1183. Glaucidium cuculoides.
The Large Barred Owlet.
Noctua cuculoides, Vigors, P. Z. 8. 1830, p. 8; Gould, Cent. pl. 4. Athene cuculoides, Blyth, Cat. p. 38 ; Horsf. & M. Cat. i, p. 66; Jerdon, B. I. i, p. 145 ; Stoliczka, J. A. S..B. xxxvii, pt. 2, p. 17; Hume, Rough Notes, p. 414 ; Godw.-Aust. J. A. S. B. xxxix, pt. 2. p. 94; xlvii, pt. 2, p. 22; Hume, N. & E. p. 71; id. S. F. iii, p. 39; v, p. 135 ; Inglis, S. F. v, p. 16: Wardl. Bams. His, 1877, p. 454; C. H. T. Marshall, Ibis, 1884, p. 408. Athene whiteleyi, Blyth, Ibis, 1807, p. 313; Blyth & Wald. Birds Burm. p. 66. Glaucidium cuculoides, Sharpe, Cat. B. M. ii, p. 219; Hume & Dav. S. F. vi, p. 37 ; Ball, S. F. vii, p. 201 ; Hume, Cat. no. 79; Scully, S. F. viii, p. 232; Oates, B. B. ii, p. 162; id. in Hume's N. & E. 2nd ed. iii, p. 113; Salvadori, Ann. Mus. Civ. Gen. (2) iv, p. 572; v, p. 558; Hume, S. F. xi, p. 23.
Burra dundul, H. (Chamba); Tangpum, Lepcha.
Coloration. Lores whitish with black tips; a narrow band over the eye white; sides of head, including ear-coverts, crown, and all the upper parts, olive-brown, sometimes rufous, with white, buffi, or rufous cross-bars ; some white patches on the outer scapulars and larger wing-coverts ; quills brown, with pale bars, becoming whitish spots on the inner and outer webs, and growing whitish throughout on the secondaries, which are tipped with the same colour; tail dark brown, with from 6 to 8 white bars, including the terminal one; the bars are generally interrupted and broken at the shafts; chin and moustachial stripe and the lower throat white; remainder of throat, breast, flanks, and legs dark olive-brown, with white or pale rufous bars; abdomen white, with rather irregular olive or rufous streaks.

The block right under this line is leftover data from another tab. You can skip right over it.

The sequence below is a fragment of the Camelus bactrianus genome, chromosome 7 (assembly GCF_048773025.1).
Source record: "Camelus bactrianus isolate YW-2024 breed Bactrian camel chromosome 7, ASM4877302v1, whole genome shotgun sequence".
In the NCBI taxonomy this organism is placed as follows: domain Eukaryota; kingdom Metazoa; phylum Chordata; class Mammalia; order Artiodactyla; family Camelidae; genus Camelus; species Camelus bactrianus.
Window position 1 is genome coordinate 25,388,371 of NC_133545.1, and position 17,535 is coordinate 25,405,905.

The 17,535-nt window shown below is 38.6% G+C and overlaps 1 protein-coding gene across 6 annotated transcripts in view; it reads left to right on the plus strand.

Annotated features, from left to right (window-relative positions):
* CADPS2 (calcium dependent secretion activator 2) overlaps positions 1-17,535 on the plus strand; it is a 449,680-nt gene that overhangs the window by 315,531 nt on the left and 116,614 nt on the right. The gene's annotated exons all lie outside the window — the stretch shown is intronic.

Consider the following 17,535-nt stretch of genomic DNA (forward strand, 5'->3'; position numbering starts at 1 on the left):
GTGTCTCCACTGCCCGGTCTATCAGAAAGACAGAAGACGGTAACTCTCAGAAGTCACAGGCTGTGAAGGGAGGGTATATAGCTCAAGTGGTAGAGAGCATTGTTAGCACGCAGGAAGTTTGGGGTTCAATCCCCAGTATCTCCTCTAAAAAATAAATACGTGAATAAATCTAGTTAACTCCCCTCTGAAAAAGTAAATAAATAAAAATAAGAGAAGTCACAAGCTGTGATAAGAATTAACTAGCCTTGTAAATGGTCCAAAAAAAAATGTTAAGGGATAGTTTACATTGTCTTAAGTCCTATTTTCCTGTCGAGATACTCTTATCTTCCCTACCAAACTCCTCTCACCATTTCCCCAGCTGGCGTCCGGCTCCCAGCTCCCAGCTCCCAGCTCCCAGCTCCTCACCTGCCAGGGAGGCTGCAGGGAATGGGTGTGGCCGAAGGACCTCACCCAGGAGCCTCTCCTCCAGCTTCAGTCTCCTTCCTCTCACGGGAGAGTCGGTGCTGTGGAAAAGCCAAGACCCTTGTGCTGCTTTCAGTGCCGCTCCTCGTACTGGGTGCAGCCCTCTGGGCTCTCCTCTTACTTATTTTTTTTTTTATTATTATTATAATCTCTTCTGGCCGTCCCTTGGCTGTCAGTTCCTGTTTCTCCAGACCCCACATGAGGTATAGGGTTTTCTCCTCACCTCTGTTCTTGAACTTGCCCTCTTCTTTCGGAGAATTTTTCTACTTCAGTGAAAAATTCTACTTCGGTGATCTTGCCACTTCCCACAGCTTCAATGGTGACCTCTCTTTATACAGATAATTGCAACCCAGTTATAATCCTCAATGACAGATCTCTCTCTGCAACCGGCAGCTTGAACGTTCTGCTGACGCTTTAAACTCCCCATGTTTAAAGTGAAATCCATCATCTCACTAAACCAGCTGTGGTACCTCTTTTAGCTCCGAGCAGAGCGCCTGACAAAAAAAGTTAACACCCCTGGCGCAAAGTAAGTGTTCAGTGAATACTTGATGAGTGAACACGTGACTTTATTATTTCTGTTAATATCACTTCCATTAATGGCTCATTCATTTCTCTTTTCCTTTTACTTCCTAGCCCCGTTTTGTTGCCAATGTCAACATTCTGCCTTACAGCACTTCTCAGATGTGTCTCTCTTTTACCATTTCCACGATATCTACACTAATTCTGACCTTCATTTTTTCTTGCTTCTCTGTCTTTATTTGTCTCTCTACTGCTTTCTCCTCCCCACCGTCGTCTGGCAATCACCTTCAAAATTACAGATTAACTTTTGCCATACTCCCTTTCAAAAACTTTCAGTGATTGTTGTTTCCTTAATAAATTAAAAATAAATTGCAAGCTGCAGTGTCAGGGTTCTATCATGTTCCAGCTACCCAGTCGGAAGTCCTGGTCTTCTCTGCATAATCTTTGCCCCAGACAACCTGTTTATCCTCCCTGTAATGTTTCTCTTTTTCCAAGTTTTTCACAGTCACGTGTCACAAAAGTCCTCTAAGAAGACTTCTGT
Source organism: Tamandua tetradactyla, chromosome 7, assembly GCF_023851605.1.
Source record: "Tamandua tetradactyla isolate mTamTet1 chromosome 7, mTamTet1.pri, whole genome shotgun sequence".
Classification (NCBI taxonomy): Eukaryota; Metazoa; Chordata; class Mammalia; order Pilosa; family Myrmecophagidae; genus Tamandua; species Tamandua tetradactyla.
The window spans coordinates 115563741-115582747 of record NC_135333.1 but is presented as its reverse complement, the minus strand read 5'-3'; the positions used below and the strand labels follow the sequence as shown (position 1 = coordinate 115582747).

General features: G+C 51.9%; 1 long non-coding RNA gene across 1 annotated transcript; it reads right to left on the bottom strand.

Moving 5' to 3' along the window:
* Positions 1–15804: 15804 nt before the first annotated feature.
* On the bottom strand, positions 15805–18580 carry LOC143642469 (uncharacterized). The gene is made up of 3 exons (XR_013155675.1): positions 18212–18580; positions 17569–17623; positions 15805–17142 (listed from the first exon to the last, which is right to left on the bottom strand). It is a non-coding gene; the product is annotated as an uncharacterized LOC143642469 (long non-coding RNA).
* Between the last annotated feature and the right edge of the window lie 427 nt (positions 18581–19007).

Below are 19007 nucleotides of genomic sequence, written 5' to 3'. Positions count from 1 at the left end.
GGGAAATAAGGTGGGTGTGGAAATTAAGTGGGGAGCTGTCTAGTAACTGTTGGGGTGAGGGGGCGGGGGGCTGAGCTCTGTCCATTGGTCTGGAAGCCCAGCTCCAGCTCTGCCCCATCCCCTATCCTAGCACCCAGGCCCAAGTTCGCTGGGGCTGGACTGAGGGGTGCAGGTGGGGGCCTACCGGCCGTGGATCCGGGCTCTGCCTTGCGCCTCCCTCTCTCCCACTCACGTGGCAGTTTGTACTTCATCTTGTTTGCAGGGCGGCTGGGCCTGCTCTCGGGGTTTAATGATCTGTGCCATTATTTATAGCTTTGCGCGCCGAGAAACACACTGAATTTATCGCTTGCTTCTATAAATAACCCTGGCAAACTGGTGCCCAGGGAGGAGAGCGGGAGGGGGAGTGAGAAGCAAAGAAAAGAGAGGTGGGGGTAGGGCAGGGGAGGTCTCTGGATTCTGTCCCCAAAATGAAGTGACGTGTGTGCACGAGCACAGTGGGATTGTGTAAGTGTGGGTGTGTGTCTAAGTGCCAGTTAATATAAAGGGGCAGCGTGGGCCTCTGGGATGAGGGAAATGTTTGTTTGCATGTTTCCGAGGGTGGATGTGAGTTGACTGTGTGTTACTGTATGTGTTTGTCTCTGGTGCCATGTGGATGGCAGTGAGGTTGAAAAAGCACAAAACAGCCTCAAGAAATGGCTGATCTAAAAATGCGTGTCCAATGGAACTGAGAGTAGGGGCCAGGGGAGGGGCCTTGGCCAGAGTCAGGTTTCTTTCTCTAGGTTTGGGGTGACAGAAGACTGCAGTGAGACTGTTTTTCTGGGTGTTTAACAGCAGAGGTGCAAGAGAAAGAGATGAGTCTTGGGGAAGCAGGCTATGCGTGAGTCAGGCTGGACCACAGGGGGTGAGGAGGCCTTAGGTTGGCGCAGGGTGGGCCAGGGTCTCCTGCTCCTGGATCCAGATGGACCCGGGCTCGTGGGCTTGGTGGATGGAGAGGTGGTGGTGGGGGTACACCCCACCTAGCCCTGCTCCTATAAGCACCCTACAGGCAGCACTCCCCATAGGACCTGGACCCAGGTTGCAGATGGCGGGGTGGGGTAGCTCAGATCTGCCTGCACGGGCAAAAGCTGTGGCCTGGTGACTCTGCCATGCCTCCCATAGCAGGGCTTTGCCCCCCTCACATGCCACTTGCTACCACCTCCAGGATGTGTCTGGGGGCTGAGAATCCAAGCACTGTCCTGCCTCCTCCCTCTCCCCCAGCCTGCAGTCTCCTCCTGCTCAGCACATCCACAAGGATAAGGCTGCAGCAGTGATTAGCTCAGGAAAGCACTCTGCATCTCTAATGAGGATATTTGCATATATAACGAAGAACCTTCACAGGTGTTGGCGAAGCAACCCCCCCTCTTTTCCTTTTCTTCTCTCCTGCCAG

Young birds are rufescent brown, with small buff spots on the head and nape; the back and breast not barred, the only bars being on the wings and tail.
Bill pale green; cere brown; irides bright yellow; legs greenish yellow (Oates).
Length about 9; tail 3.4; wing 5.8; tarsus 1; bill from gape .8.
Distribution. Throughout the Himalayas as far west as Hazara, chiefly at elevations from 2000 to 6000 feet, also in Assam, Cachar, Manipur, and throughout Burma as far south as Tavoy, being very common in Northern Tenasserim. This Owl is occasionally met with in Bengal, and has been recorded at Calcutta and in the Rajmehal hills, whilst Hume received a specimen from the southern portion of the Mirzapur district. G. whiteleyi, which appears to be only a large variety, is found throughout Southern China.
Habits, &c. This is one of the least nocturnal of all Owls, and may often be seen in full sunlight, sometimes even at midday, sitting on trees or stumps, or moving about and feeding in shady gardens or jungle. It keeps to thin tree- or bamboo-jungle or gardens, and feeds partly on insects, but also on small birds and mammals. The cry is a peculiar cackle, like a laugh, called by Hume a "chuckling vibrating call." The breeding-season is from March to May; the eggs, 4 in number, are deposited in a hollow or hole in a tree without any nest, or with a few dead leaves or touchwood as lining. The eggs are round, pure white and glossy, and measure about 1.41 by 1.19.